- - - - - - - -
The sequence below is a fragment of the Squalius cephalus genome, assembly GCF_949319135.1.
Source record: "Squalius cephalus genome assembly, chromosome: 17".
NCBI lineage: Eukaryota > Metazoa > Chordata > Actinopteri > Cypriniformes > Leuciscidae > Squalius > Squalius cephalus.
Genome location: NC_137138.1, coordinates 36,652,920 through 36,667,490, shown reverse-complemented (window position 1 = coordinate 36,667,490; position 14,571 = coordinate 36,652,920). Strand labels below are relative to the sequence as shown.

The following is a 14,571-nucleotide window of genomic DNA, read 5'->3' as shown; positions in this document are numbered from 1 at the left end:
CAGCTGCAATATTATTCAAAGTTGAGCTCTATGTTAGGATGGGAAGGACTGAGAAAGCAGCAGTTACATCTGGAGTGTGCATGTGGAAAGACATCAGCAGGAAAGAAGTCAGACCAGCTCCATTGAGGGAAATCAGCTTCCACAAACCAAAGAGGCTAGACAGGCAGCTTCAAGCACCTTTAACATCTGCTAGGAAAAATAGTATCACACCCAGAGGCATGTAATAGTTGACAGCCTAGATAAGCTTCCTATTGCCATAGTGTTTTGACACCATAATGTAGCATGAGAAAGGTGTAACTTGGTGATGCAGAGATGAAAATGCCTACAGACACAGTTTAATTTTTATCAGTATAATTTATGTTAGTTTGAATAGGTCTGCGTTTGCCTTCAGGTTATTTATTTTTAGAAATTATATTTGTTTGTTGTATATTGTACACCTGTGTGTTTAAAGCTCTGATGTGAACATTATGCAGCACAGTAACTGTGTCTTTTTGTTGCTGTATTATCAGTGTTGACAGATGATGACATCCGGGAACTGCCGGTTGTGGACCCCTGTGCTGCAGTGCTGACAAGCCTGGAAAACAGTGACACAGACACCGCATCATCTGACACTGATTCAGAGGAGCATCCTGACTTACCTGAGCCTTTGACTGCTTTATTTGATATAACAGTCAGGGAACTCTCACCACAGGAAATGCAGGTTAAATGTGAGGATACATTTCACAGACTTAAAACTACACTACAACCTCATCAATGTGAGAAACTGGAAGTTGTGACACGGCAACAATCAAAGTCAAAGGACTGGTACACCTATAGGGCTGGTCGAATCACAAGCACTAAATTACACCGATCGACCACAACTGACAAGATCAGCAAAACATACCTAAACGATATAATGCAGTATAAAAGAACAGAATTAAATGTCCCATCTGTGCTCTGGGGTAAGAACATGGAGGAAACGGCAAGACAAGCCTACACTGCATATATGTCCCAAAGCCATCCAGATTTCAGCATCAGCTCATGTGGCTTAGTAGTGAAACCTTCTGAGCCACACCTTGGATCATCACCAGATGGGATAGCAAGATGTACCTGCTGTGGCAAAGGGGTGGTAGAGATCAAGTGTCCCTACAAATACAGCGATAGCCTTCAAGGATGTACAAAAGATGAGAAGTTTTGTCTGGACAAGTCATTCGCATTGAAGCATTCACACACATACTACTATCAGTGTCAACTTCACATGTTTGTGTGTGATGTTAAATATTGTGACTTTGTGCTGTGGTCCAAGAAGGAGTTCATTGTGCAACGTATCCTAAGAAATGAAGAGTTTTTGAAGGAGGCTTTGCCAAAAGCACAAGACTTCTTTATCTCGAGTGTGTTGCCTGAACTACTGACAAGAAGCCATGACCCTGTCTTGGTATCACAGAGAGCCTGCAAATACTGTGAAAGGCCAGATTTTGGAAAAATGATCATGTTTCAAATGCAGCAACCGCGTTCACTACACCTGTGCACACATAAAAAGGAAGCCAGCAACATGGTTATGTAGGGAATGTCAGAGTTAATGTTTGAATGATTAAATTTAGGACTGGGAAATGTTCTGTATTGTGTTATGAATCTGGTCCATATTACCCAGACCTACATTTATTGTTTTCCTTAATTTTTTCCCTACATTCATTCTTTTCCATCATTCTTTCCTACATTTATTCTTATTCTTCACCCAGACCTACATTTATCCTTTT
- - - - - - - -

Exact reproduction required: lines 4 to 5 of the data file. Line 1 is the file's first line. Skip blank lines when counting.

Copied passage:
Genome location: NC_137138.1, coordinates 36,652,920 through 36,667,490, shown reverse-complemented (window position 1 = coordinate 36,667,490; position 14,571 = coordinate 36,652,920). Strand labels below are relative to the sequence as shown.

The following is a 14,571-nucleotide window of genomic DNA, read 5'->3' as shown; positions in this document are numbered from 1 at the left end: